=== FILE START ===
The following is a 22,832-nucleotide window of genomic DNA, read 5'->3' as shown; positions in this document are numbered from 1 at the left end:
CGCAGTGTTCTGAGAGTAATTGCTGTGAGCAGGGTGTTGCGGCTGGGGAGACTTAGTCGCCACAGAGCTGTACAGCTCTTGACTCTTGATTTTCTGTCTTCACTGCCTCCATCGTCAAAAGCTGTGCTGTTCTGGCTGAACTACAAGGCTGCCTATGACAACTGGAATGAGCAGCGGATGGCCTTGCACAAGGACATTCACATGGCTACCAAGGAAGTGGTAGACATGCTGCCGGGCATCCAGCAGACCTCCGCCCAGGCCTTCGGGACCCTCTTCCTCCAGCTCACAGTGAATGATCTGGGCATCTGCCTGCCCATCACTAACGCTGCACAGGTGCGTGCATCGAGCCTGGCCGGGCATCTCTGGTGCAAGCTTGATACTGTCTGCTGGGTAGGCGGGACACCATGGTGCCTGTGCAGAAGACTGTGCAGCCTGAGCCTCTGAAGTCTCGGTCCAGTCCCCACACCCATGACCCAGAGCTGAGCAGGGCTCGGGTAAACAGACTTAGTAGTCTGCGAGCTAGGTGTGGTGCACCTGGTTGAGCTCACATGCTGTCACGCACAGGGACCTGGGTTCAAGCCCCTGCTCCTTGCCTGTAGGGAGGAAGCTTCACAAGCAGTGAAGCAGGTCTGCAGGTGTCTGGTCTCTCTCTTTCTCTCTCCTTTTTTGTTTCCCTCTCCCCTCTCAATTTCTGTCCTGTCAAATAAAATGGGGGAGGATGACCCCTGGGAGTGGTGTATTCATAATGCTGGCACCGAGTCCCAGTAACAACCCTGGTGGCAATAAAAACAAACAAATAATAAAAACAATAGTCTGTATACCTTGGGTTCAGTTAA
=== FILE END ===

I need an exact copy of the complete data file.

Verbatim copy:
The following is a 22,832-nucleotide window of genomic DNA, read 5'->3' as shown; positions in this document are numbered from 1 at the left end:
CGCAGTGTTCTGAGAGTAATTGCTGTGAGCAGGGTGTTGCGGCTGGGGAGACTTAGTCGCCACAGAGCTGTACAGCTCTTGACTCTTGATTTTCTGTCTTCACTGCCTCCATCGTCAAAAGCTGTGCTGTTCTGGCTGAACTACAAGGCTGCCTATGACAACTGGAATGAGCAGCGGATGGCCTTGCACAAGGACATTCACATGGCTACCAAGGAAGTGGTAGACATGCTGCCGGGCATCCAGCAGACCTCCGCCCAGGCCTTCGGGACCCTCTTCCTCCAGCTCACAGTGAATGATCTGGGCATCTGCCTGCCCATCACTAACGCTGCACAGGTGCGTGCATCGAGCCTGGCCGGGCATCTCTGGTGCAAGCTTGATACTGTCTGCTGGGTAGGCGGGACACCATGGTGCCTGTGCAGAAGACTGTGCAGCCTGAGCCTCTGAAGTCTCGGTCCAGTCCCCACACCCATGACCCAGAGCTGAGCAGGGCTCGGGTAAACAGACTTAGTAGTCTGCGAGCTAGGTGTGGTGCACCTGGTTGAGCTCACATGCTGTCACGCACAGGGACCTGGGTTCAAGCCCCTGCTCCTTGCCTGTAGGGAGGAAGCTTCACAAGCAGTGAAGCAGGTCTGCAGGTGTCTGGTCTCTCTCTTTCTCTCTCCTTTTTTGTTTCCCTCTCCCCTCTCAATTTCTGTCCTGTCAAATAAAATGGGGGAGGATGACCCCTGGGAGTGGTGTATTCATAATGCTGGCACCGAGTCCCAGTAACAACCCTGGTGGCAATAAAAACAAACAAATAATAAAAACAATAGTCTGTATACCTTGGGTTCAGTTAA